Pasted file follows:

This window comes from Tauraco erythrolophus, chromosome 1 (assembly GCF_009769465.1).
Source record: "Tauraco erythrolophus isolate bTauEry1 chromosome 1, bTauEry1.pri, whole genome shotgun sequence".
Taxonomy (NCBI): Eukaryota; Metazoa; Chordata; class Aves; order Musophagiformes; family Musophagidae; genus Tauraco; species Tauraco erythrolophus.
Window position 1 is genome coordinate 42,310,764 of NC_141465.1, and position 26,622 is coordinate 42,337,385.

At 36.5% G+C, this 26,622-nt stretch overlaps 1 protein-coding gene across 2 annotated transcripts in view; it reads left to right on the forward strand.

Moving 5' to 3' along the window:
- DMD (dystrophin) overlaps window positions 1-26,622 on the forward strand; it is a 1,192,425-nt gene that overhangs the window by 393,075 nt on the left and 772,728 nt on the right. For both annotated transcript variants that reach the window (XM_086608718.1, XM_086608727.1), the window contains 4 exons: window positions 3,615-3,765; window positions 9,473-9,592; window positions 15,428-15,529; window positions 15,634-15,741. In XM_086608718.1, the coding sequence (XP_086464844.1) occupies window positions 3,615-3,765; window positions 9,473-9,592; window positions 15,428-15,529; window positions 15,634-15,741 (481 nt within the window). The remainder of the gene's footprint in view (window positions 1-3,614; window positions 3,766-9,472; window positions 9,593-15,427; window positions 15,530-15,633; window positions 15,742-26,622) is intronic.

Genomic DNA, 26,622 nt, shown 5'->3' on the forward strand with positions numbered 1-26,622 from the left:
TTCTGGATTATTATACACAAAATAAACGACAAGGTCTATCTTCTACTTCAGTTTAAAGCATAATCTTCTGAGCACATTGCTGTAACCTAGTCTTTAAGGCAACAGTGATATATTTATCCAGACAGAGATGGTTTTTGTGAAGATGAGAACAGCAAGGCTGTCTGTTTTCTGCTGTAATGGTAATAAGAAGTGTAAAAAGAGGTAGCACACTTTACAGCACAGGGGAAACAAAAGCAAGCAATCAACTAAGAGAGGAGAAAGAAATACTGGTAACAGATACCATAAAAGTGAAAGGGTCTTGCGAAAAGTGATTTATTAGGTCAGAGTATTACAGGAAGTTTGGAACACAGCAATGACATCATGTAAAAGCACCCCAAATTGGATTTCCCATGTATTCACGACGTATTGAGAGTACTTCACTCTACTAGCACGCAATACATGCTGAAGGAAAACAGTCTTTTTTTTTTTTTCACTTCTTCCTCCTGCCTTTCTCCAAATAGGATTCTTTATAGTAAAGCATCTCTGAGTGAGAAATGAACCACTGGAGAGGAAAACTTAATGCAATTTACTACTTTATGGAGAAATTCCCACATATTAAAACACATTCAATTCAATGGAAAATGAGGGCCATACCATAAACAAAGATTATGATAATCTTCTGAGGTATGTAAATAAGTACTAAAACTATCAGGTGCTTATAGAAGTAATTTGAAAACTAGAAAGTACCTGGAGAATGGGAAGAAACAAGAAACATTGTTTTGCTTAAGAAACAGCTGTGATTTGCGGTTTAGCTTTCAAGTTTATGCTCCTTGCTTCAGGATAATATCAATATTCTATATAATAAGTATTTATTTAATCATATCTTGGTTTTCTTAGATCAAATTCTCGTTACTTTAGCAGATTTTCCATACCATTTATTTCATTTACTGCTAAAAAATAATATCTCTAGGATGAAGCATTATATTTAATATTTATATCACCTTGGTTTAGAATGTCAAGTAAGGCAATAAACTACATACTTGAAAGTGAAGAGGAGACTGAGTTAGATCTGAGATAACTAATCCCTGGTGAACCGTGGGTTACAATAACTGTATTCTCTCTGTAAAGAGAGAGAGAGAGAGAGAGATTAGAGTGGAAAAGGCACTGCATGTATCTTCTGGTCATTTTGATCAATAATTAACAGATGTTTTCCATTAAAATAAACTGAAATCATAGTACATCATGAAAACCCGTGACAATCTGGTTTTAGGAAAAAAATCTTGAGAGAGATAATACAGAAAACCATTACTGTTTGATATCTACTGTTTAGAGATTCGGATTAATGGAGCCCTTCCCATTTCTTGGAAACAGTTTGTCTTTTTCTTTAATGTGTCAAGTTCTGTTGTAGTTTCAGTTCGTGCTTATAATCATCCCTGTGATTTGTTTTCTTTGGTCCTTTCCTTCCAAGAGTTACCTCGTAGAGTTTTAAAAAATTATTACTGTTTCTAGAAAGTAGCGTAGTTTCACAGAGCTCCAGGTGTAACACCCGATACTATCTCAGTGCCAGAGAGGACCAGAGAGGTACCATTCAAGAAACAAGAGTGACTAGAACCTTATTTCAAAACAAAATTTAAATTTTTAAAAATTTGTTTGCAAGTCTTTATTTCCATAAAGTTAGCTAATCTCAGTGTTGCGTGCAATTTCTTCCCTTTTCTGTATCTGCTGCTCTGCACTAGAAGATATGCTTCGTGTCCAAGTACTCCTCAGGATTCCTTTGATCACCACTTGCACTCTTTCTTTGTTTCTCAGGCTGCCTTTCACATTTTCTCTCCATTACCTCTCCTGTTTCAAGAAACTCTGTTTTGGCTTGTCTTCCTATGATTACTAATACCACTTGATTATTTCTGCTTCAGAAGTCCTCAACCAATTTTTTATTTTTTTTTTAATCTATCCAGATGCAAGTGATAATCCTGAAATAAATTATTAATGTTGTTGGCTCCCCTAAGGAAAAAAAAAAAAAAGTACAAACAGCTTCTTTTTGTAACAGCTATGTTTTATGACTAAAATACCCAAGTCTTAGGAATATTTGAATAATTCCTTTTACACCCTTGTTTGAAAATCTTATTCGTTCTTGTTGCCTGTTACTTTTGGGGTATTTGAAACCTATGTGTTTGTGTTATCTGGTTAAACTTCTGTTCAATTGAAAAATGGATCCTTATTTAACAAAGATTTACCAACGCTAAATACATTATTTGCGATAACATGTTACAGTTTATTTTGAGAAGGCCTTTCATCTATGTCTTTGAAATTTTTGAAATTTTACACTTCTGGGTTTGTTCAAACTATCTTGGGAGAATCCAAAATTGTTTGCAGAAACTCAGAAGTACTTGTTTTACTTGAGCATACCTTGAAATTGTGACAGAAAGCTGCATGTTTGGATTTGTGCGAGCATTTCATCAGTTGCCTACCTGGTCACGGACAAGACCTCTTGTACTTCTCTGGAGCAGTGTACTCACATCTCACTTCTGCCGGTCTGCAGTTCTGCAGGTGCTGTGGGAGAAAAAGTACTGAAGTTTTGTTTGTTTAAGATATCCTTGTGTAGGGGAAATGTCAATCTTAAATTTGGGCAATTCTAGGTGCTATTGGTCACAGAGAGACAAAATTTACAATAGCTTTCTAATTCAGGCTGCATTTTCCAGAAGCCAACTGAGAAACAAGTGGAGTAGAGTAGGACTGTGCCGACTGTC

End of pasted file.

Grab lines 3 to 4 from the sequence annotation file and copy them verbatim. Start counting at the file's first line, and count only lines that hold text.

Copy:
Taxonomy (NCBI): Eukaryota; Metazoa; Chordata; class Aves; order Musophagiformes; family Musophagidae; genus Tauraco; species Tauraco erythrolophus.
Window position 1 is genome coordinate 42,310,764 of NC_141465.1, and position 26,622 is coordinate 42,337,385.